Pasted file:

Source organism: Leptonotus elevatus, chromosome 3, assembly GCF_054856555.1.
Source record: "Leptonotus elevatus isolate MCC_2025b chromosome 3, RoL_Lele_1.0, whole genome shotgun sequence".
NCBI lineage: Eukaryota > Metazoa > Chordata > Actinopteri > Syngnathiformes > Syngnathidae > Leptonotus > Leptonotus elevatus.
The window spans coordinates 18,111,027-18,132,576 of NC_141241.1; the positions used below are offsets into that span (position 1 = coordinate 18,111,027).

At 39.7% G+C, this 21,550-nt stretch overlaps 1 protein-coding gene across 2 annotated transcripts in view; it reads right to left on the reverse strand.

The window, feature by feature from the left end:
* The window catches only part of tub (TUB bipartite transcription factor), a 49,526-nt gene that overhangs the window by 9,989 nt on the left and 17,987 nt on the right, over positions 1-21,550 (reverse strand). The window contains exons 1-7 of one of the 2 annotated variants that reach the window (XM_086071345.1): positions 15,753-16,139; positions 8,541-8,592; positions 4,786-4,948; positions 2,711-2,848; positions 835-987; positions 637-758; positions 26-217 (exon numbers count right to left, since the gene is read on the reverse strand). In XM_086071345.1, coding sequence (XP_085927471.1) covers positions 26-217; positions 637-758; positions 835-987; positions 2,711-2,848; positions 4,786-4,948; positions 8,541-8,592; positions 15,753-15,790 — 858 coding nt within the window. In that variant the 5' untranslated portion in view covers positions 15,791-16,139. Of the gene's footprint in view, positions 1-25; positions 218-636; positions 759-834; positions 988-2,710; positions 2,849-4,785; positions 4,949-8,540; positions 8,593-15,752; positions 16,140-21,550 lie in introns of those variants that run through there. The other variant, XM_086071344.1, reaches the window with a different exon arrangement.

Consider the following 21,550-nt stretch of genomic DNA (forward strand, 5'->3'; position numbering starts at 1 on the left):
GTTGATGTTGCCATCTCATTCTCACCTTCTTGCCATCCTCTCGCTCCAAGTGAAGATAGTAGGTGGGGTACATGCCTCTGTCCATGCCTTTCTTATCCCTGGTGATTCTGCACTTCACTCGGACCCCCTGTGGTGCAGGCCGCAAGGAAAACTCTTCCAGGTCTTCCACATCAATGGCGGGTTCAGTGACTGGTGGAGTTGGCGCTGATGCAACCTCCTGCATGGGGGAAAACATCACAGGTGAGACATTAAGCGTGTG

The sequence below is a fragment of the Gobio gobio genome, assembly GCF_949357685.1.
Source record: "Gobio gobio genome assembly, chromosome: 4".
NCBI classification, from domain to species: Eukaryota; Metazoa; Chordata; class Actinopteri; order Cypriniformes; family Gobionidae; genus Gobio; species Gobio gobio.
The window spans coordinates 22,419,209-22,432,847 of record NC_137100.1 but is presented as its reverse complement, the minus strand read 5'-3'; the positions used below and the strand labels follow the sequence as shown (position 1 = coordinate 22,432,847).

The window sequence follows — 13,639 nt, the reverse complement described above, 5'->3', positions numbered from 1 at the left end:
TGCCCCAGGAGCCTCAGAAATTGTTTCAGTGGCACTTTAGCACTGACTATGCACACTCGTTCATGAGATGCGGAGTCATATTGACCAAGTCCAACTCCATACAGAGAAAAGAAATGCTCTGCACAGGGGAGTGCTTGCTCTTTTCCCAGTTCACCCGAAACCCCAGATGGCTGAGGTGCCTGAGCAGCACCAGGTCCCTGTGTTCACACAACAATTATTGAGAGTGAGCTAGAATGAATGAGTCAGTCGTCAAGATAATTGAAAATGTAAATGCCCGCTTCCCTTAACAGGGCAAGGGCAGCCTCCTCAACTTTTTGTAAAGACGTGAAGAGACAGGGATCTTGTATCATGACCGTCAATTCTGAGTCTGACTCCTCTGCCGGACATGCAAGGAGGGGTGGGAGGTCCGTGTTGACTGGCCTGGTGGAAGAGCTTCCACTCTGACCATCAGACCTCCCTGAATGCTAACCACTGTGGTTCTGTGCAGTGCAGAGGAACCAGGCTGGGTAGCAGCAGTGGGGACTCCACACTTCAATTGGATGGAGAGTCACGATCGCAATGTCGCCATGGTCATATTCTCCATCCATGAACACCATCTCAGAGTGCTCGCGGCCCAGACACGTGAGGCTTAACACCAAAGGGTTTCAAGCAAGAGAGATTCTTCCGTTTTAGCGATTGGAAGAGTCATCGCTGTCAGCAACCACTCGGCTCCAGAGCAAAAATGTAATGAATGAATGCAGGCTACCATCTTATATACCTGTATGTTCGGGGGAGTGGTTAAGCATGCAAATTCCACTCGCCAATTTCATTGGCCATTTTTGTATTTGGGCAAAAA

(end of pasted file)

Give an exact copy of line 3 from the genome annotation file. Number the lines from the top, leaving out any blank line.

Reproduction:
NCBI lineage: Eukaryota > Metazoa > Chordata > Actinopteri > Syngnathiformes > Syngnathidae > Leptonotus > Leptonotus elevatus.